The Supreme Court on November 29 allowed the Union Government to extend by six months the term of the Chief Secretary of the Government of the National Capital Territory of Delhi (GNCTD), Naresh Kumar, who is otherwise due to retire tomorrow.
The Court decided that the Central Government may name the Chief Secretary of the Delhi Government and that it could also decide to prolong the superannuating officer's tenure. The Court made it clear that its opinions are preliminary in nature and are contingent on the Constitution Bench's decision regarding the legality of the Center's services statute.
The Delhi Government asked the bench, which included Justices JB Pardiwala, Manoj Misra, and Chief Justice of India DY Chandrachud, to stop the Union from extending Kumar's term as Chief Secretary. The plea was denied.
The Delhi Government had filed a writ challenge against the Union for unilaterally selecting a Chief Secretary or extending the tenure of the current one without consulting it. The court was now considering the issue.
Also Read: Cabinet approves Central Sector Scheme for providing Drones to Women Self Help Groups
The panel rejected the Delhi Government's argument by citing the recently enacted Government of NCT of Delhi (Amendment) Act 2023, a services law that grants the Centre superintendence over GNCTD services. The Act continues to operate as intended even if the question of its legitimacy has been brought to a Constitution Bench.
The bench also noted that public order, law enforcement, and land are three areas that the Delhi government is not allowed to handle under the Constitution. The Chief Justice emphasised that the Chief Secretary must also handle these items that are omitted.
In support of the GNCTD, senior advocate Dr Abhishek Manu Singhvi contended that the GNCTD ought to have a voice because the Chief Secretary is handling a hundred other issues that are only the responsibility of the Delhi Government. The bench, however, rejected the claim that the Chief Secretary's responsibilities need to be divided in that way. "GNCTD does not have jurisdiction over entries 1, 2, and 18. Chief Secretary, among other things, carries out duties under entries 1, 2, and 18. You cannot, despite your best efforts, divide the duties into those that come under those entries and those that don't," CJI informed Singhvi.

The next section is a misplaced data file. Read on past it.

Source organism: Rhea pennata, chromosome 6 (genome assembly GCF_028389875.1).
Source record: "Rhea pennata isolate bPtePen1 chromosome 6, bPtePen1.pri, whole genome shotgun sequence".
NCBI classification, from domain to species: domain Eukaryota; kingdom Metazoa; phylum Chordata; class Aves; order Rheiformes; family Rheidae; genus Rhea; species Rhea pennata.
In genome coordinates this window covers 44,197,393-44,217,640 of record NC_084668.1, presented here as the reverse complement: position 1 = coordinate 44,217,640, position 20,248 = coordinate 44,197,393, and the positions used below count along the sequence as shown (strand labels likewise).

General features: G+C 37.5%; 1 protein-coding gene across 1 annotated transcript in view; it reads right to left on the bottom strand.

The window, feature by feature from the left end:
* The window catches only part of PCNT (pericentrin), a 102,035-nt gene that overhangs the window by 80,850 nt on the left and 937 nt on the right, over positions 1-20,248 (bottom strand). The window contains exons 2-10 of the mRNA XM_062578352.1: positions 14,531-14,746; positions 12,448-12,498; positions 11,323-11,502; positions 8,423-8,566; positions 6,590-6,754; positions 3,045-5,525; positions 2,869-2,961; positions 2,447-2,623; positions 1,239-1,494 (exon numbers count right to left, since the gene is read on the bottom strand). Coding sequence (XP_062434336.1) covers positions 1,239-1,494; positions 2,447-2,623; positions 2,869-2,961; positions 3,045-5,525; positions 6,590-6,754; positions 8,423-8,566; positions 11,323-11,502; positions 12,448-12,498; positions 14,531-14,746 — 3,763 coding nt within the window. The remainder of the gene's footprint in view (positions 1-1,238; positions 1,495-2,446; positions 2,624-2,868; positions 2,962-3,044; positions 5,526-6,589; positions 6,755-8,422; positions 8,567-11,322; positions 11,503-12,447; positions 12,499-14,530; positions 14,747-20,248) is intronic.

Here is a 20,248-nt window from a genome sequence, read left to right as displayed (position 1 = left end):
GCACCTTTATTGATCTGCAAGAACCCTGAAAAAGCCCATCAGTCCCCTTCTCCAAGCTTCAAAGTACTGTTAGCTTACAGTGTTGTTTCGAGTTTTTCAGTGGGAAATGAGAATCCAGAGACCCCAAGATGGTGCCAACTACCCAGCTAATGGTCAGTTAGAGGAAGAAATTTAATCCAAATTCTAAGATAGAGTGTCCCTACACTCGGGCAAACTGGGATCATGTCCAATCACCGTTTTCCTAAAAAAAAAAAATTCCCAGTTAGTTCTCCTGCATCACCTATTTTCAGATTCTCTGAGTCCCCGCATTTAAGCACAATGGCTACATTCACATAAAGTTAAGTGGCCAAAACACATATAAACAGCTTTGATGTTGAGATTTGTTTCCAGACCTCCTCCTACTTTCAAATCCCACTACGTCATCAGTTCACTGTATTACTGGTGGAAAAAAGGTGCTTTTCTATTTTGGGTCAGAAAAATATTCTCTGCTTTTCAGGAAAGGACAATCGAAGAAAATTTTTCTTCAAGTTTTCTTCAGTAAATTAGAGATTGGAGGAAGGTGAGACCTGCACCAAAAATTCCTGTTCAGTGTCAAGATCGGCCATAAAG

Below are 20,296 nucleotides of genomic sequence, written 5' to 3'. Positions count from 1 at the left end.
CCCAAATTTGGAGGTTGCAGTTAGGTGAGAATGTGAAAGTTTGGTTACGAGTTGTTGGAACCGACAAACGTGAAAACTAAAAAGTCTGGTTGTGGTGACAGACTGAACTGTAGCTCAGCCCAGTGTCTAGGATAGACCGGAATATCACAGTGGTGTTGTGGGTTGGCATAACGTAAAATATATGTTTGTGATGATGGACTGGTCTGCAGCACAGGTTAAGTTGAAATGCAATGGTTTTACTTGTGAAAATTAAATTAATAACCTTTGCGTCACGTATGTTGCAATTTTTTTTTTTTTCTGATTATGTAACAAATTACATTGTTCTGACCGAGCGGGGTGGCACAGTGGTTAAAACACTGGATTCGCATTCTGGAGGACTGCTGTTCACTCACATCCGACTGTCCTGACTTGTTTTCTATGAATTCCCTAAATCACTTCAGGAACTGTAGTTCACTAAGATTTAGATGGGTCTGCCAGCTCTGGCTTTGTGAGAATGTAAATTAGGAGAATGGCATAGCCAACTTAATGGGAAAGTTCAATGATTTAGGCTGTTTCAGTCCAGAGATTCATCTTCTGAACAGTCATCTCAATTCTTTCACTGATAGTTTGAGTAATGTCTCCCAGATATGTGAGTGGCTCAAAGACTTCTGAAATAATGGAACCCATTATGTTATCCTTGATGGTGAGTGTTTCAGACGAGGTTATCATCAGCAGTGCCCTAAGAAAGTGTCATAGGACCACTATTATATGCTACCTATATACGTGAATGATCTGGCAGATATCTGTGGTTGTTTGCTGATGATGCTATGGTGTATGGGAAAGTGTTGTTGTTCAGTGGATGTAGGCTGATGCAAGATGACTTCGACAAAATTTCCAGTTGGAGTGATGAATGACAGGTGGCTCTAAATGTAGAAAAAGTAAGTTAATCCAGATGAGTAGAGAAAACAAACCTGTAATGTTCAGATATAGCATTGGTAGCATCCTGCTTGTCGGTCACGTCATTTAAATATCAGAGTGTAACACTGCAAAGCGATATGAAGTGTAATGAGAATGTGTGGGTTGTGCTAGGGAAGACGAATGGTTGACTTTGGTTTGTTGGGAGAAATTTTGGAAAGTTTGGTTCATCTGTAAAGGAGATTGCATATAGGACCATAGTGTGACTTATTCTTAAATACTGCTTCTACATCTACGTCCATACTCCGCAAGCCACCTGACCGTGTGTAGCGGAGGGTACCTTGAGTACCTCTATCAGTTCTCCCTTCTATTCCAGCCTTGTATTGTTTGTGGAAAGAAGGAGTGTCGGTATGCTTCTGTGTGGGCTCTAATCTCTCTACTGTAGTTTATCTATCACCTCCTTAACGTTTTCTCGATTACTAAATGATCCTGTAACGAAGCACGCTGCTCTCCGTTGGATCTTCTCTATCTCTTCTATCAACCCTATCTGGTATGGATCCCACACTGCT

Alternatively, Singhvi said that the Centre lacks the authority to prolong the superannuating officer's tenure. Is there any rationale for designating an individual in whom the government has no faith? And why ought that individual's position to be kept open?" The Chief Secretary of Delhi has never had his term extended before, and the State Government has always been consulted before making an appointment. "In Delhi, there was a female chief minister. This never occurred. After five years, Government A in Delhi was equaled by Government B in the centre, according to Singhvi.
"We can't postulate that in those 5 years, only the government of Centre was reasonable, even the state government was reasonable. Now both of you can't see eye to eye," came the CJI's quick retort. As a concession, Singhvi suggested that the Chief Minister and the Lieutenant Governor can sit with five to ten names and the Government will accept a name picked by the LG, instead of extending the incumbent's term. Referring to the judgment in EP Royappa's case, Singhvi said that the Chief Secretary is an important functionary, a "linchpin" of the administration.